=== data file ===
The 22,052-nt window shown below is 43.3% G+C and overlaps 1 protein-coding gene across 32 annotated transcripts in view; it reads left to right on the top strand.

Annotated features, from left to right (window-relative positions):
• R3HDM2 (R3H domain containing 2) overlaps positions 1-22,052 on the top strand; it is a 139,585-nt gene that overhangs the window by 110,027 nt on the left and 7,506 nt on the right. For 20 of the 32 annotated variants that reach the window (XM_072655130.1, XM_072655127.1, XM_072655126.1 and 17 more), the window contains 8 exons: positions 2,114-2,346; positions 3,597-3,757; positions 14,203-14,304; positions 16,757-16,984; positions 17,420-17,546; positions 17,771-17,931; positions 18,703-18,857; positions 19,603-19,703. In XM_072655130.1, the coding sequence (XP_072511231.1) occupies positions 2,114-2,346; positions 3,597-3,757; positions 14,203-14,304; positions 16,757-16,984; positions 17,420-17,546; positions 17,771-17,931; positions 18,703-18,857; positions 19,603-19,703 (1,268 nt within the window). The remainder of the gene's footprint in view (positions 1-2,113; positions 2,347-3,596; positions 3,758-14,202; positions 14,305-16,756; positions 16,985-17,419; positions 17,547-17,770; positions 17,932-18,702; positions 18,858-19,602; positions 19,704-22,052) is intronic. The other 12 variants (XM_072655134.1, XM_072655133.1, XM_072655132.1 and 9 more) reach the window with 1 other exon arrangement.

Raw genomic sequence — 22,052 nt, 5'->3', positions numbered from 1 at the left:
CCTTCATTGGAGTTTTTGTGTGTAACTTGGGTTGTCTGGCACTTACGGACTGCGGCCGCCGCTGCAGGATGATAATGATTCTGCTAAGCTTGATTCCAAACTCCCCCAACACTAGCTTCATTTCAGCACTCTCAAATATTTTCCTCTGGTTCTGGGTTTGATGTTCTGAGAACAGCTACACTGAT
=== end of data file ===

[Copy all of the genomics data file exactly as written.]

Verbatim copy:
The 22,052-nt window shown below is 43.3% G+C and overlaps 1 protein-coding gene across 32 annotated transcripts in view; it reads left to right on the top strand.

Annotated features, from left to right (window-relative positions):
• R3HDM2 (R3H domain containing 2) overlaps positions 1-22,052 on the top strand; it is a 139,585-nt gene that overhangs the window by 110,027 nt on the left and 7,506 nt on the right. For 20 of the 32 annotated variants that reach the window (XM_072655130.1, XM_072655127.1, XM_072655126.1 and 17 more), the window contains 8 exons: positions 2,114-2,346; positions 3,597-3,757; positions 14,203-14,304; positions 16,757-16,984; positions 17,420-17,546; positions 17,771-17,931; positions 18,703-18,857; positions 19,603-19,703. In XM_072655130.1, the coding sequence (XP_072511231.1) occupies positions 2,114-2,346; positions 3,597-3,757; positions 14,203-14,304; positions 16,757-16,984; positions 17,420-17,546; positions 17,771-17,931; positions 18,703-18,857; positions 19,603-19,703 (1,268 nt within the window). The remainder of the gene's footprint in view (positions 1-2,113; positions 2,347-3,596; positions 3,758-14,202; positions 14,305-16,756; positions 16,985-17,419; positions 17,547-17,770; positions 17,932-18,702; positions 18,858-19,602; positions 19,704-22,052) is intronic. The other 12 variants (XM_072655134.1, XM_072655133.1, XM_072655132.1 and 9 more) reach the window with 1 other exon arrangement.

Raw genomic sequence — 22,052 nt, 5'->3', positions numbered from 1 at the left:
CCTTCATTGGAGTTTTTGTGTGTAACTTGGGTTGTCTGGCACTTACGGACTGCGGCCGCCGCTGCAGGATGATAATGATTCTGCTAAGCTTGATTCCAAACTCCCCCAACACTAGCTTCATTTCAGCACTCTCAAATATTTTCCTCTGGTTCTGGGTTTGATGTTCTGAGAACAGCTACACTGAT